To be clear, Ommani’s accusations in print are just the latest in an ongoing campaign of harassment and abuse going back to 2010. The brief history that follows illustrates tactics that are unacceptable to us, and that should be unacceptable to the anti-war movement. At a June 24, 2010 workshop at the US Social Forum hosted by Raha and Where Is My Vote, Ommani was disruptive, insulting young women organizers and questioning their legitimacy in speaking at the conference at all. At a February 4th, 2012 anti-war rally in Manhattan, Ommani attempted to physically knock an Iranian woman off of the speakers’ platform while she expressed her views against war and sanctions and in solidarity with those resisting state repression in Iran. At a March 24th, 2012 panel called “Iran: Solidarity Not Intervention” that was part of the United National Anti-War Committee conference, Ommani had to be asked repeatedly by conference security to stop calling members of Raha “C.I.A. agents” and “State Department propagandists” and even to allow us to speak at all. Unable to engage in any respectful dialogue with the ideas Raha members and their allies were advocating, he simply stormed out of the panel. At a conference plenary, security had to be called after Ommani poked a woman who was there to support Raha and who was waiting in line to speak. Ommani eventually had to be moved by conference security to a different part of the hall in order to prevent him from harassing members of Raha on the speakers’ line.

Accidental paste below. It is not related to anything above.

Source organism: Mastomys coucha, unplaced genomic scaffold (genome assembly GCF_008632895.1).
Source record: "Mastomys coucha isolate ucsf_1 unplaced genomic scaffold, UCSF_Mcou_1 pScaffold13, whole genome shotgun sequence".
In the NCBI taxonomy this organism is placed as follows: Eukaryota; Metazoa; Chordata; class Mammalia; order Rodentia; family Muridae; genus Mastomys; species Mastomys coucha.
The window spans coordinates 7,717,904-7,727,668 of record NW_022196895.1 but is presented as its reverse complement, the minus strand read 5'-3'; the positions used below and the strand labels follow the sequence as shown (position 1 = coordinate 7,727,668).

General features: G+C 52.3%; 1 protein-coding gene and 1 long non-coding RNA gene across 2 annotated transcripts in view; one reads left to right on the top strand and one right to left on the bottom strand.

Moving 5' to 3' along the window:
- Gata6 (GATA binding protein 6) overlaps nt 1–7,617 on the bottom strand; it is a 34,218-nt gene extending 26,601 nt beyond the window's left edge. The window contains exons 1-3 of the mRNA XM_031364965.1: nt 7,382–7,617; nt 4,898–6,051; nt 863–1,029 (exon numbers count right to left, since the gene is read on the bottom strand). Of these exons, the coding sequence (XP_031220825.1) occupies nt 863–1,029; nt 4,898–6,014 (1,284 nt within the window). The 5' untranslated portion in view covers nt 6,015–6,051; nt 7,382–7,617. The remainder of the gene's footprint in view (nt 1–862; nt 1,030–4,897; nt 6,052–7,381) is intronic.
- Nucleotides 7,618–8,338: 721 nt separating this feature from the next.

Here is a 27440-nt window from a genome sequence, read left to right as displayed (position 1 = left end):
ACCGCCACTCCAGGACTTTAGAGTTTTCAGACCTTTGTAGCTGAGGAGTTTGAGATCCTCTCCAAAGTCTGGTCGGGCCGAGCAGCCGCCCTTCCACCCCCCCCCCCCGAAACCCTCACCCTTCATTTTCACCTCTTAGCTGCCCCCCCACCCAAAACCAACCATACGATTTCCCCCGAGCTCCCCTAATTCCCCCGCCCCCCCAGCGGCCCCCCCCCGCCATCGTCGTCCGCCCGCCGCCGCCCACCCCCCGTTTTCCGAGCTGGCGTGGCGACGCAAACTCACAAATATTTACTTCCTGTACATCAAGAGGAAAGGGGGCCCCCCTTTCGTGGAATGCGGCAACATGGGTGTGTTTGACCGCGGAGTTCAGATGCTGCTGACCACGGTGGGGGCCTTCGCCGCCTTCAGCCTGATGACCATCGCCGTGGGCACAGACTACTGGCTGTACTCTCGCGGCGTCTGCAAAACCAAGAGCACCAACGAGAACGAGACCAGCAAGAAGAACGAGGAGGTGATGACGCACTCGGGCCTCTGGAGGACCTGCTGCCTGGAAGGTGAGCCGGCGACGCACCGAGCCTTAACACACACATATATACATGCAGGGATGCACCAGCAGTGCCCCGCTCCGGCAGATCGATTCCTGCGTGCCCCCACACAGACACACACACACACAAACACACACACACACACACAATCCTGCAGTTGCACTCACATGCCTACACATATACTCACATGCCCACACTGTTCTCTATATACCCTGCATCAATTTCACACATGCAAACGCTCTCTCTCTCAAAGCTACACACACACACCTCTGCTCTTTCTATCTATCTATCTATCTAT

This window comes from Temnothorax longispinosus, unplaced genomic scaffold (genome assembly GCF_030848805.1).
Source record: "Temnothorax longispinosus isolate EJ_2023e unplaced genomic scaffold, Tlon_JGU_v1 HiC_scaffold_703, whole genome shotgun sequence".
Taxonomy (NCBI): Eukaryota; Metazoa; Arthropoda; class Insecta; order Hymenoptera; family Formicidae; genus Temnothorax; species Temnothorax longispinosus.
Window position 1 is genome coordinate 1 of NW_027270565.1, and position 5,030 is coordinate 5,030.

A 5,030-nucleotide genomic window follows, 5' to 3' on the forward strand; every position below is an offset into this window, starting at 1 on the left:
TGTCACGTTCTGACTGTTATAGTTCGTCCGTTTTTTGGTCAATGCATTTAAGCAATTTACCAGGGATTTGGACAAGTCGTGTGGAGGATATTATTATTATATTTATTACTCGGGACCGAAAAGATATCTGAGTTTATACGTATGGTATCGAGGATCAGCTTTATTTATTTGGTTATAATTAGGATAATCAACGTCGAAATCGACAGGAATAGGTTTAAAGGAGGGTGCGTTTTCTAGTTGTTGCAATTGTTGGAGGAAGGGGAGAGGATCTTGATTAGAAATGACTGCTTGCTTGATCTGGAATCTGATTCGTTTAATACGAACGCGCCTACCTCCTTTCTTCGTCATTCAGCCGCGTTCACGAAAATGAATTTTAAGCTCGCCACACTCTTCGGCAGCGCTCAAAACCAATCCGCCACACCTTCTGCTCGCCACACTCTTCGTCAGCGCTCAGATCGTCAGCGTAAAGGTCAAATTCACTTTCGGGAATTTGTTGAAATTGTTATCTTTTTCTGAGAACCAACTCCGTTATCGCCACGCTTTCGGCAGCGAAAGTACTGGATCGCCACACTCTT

This conflict cannot be reduced to a matter of political differences about the nature of the Iranian state. There are certain behaviors that should be quite obviously beyond the scope of what is acceptable in the anti-war movement. These include the physical and verbal harassment of activists, particularly intimidation tactics lodged by men against women. Shoving, insulting and bullying women in an effort to silence us is outright sexism. Furthermore, the leveling of false charges that could make us targets of state repression has haunting historical precedents in the spy operations of SAVAK, the Shah’s secret police force, which hounded the Iranian student opposition abroad throughout the 1960s and 1970s. The same way that American progressives defended Iranian students from persecution by the Iranian and U.S. states in those days, we call on activists today to oppose these efforts to silence us. AIFC has consistently demonstrated an inability to follow basic rules of civility and engagement and should have no place in our movement.